Friday, 23 May 2014

African Economic Outlook 2014 Report Predicts 7.2 % Economic Growth for Nigeria, Others

The African Economic Outlook 2014 has estimated that economies in Nigeria and other West African countries would grow at an average of 7.2 per cent  and 7.1 per cent in 2014 and 2015 respectively.
The AEO 2014, which was launched Monday at the 2014 Annual Meetings of the Africa Development Bank (AfDB)  in Kigali, Rwanda,  is a joint effort of the AfDB, the OECD Development Centre and the United Nations Development Programme .

According to the report, economic growth varies widely across the continent reflecting differences in stages  of development, availability of natural resources, weather conditions, as well as political and social stability.
The report predicted that West Africa would  continue its rapid growth. It stated that “after some moderation in 2013,  growth is likely to accelerate to above 7 per cent in 2014 and 2015” with widespread growth with “most countries achieving growth of 6 per cent  or more.”
Specifically, the report pointed out that  growth in Nigeria was mainly driven by non-oil sectors, such as agriculture, trade, information and  communications technology (ICT) and other services. “The oil sector, which accounts for 37 per cent  of GDP and about a fifth of government revenues, is currently a drag on growth and suffers from theft and pipeline vandalism and weak investment,” it stated.

It added that Ghana’s growth  would remain robust, boosted by oil and gas production and increased private and public investment.
While forecasting that Côte d’Ivoire is also expected to remain on a high growth path, “with improved political stability”,  it said    public and private investments  have become important drivers of growth”. It  added,  “growth is supported by favourable developments in agriculture, manufacturing and services.”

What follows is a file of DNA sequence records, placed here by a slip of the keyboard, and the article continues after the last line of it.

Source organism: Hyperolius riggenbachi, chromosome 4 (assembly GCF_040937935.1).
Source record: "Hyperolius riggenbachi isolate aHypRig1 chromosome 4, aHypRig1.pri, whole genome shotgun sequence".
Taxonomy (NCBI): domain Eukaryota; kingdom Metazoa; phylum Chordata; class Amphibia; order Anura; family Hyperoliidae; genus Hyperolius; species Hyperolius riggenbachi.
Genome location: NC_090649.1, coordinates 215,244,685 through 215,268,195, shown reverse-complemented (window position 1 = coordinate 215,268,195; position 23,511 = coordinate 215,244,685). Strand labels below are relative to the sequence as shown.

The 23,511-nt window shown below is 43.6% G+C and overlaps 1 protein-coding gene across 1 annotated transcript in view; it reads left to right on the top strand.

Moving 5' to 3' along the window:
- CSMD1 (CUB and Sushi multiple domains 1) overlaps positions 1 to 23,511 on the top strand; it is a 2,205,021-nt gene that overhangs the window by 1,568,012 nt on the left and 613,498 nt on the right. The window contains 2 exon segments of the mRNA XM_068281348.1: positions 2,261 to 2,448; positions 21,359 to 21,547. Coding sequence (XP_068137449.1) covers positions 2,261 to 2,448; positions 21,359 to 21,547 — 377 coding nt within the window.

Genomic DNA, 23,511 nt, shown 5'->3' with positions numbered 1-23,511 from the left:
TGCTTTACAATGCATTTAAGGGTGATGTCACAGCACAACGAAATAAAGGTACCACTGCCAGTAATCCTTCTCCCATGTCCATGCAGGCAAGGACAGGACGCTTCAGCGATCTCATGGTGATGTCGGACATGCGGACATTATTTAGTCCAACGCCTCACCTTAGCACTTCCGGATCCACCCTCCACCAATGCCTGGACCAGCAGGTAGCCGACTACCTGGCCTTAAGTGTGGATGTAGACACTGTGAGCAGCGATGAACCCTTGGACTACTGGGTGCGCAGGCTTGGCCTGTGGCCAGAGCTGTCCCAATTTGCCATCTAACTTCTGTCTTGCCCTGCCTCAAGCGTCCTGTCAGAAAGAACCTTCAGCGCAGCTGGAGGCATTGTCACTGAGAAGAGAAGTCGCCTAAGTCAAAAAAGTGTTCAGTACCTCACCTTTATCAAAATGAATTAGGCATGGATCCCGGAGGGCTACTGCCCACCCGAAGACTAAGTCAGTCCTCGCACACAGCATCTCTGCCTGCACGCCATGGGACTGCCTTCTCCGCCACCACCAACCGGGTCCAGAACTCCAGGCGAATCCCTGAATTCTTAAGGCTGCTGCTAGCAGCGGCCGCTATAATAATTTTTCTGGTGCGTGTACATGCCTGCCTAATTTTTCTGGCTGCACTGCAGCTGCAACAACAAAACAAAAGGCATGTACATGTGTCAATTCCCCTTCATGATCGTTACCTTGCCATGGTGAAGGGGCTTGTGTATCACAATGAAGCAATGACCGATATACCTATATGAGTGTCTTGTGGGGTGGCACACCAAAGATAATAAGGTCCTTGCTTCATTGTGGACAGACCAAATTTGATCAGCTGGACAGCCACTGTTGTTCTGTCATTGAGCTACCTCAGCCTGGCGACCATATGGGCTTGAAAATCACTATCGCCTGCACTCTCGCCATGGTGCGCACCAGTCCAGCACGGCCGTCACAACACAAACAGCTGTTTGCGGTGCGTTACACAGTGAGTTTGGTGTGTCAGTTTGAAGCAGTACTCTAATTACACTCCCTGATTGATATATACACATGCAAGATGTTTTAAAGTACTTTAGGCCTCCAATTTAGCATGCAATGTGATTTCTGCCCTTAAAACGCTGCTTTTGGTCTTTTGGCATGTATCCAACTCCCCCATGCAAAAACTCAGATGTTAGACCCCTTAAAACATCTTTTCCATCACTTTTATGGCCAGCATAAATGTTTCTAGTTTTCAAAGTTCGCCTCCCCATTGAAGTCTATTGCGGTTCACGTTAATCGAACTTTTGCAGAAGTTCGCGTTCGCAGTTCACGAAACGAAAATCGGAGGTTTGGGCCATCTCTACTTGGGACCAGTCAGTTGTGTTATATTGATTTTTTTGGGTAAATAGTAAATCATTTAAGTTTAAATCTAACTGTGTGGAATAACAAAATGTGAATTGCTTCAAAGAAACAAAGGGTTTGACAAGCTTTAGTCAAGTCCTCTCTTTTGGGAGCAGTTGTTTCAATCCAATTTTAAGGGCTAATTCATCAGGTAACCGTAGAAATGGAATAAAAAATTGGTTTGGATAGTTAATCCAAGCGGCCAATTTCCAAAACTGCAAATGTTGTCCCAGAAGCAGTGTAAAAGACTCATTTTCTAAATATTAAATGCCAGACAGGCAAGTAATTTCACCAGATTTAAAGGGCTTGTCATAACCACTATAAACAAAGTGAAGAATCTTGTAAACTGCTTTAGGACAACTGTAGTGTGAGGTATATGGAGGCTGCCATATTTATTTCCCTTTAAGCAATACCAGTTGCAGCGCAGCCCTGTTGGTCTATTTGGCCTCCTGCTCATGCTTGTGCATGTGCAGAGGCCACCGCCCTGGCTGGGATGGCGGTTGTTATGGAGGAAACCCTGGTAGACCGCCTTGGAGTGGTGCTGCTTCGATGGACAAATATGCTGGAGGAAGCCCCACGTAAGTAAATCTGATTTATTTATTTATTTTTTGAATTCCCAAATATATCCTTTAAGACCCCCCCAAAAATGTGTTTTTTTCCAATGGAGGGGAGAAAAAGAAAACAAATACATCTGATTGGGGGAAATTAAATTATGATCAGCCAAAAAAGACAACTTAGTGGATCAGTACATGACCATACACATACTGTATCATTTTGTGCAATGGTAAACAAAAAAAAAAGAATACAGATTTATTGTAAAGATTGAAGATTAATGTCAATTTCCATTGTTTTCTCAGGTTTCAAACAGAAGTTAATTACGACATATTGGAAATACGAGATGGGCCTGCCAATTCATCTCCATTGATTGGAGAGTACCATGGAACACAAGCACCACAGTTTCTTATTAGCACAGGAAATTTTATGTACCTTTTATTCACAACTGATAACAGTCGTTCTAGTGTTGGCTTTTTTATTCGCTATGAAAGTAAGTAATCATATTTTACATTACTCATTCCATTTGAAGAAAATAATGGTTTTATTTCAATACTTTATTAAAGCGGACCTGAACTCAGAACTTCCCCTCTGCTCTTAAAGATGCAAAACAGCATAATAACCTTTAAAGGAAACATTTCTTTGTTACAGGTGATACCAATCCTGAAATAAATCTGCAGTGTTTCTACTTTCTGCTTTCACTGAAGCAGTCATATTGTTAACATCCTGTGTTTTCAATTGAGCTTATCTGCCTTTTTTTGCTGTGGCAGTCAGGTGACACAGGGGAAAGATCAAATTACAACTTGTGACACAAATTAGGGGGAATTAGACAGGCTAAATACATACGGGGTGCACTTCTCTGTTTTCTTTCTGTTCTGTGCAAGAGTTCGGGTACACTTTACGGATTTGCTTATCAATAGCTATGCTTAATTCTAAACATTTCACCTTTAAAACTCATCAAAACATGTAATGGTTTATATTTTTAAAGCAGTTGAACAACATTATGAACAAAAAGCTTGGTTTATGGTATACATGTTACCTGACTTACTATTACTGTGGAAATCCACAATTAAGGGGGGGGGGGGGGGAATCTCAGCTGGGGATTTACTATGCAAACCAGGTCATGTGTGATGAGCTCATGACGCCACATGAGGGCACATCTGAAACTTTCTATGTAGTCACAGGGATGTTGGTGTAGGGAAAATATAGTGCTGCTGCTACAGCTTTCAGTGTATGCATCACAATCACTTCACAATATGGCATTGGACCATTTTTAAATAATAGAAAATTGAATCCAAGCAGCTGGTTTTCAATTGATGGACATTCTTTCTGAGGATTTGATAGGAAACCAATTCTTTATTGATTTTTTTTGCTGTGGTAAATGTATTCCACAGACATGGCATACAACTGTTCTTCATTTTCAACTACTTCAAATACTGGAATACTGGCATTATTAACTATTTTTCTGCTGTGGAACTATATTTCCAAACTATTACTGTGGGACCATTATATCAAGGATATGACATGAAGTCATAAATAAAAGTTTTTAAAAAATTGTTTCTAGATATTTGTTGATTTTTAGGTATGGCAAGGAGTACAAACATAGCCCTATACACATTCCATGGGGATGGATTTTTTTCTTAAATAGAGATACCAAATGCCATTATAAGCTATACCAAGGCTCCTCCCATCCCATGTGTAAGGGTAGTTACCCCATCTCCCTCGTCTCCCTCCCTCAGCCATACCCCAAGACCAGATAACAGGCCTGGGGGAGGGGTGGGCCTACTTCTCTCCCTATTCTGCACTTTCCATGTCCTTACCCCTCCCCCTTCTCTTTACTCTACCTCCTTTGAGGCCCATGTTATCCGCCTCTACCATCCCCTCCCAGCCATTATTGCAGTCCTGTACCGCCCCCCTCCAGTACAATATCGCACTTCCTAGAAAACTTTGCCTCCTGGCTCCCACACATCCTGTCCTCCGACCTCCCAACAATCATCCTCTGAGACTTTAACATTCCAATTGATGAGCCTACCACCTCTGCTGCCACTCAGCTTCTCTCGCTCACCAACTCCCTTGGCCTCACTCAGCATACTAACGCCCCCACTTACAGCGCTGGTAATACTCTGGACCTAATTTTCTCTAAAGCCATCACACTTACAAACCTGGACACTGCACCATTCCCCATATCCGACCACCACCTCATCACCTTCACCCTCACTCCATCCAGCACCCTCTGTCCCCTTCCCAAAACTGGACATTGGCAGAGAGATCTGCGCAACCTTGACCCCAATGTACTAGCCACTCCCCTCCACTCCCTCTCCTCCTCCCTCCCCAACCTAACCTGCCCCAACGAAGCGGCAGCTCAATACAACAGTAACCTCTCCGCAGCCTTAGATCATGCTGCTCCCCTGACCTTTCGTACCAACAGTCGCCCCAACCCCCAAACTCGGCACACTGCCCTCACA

Also, the report noted that Sierra Leone, which  is currently “the fastest growing country in the region” would contribute to the overall growth in the sub-region. It explained that growth in the country was  mainly driven by iron and ore exports.
At the same time,  the Malian economy,  which rebounded in 2013 after the backlash in 2012 caused by the political and security crisis, would improve further in 2014 and 2015.
The continent’s growth is projected to accelerate to 4.8 per cent in 2014  and 5 to 6 per cent in 2015, levels that have not been seen since the 2009 global economic crisis.
The report stated that Africa’s economic growth was more broad-based , driven by domestic demand, infrastructure and increased continental trade in manufactured goods.
Commenting on the report, the AfDB President, Donald Kaberuka, said truly Africa is rising,  but “you cannot eat economic growth”, arguing that Africa needs inclusive growth to reduce inequality. According to him, many African countries are having difficulties despite the economic growth figures that have been recorded.
He pointed out that apart from the services sector that is growing, the agriculture sector and the industrial sector  have been  declining.
Also commenting, the AfDB Chief Economist and Vice President, Mthuli Ncube, said: “In order to sustain the economic growth and ensure that it creates opportunities for all, African countries should continue to rebuild shock absorbers and exercise prudent macro management. Any slackening on macro management will undermine future economic growth.”
“In the medium to long-term, the opportunity for participating in global value chains should be viewed as part of the strategy for achieving strong, sustained and inclusive growth,” he added. (Source - ThisDay)

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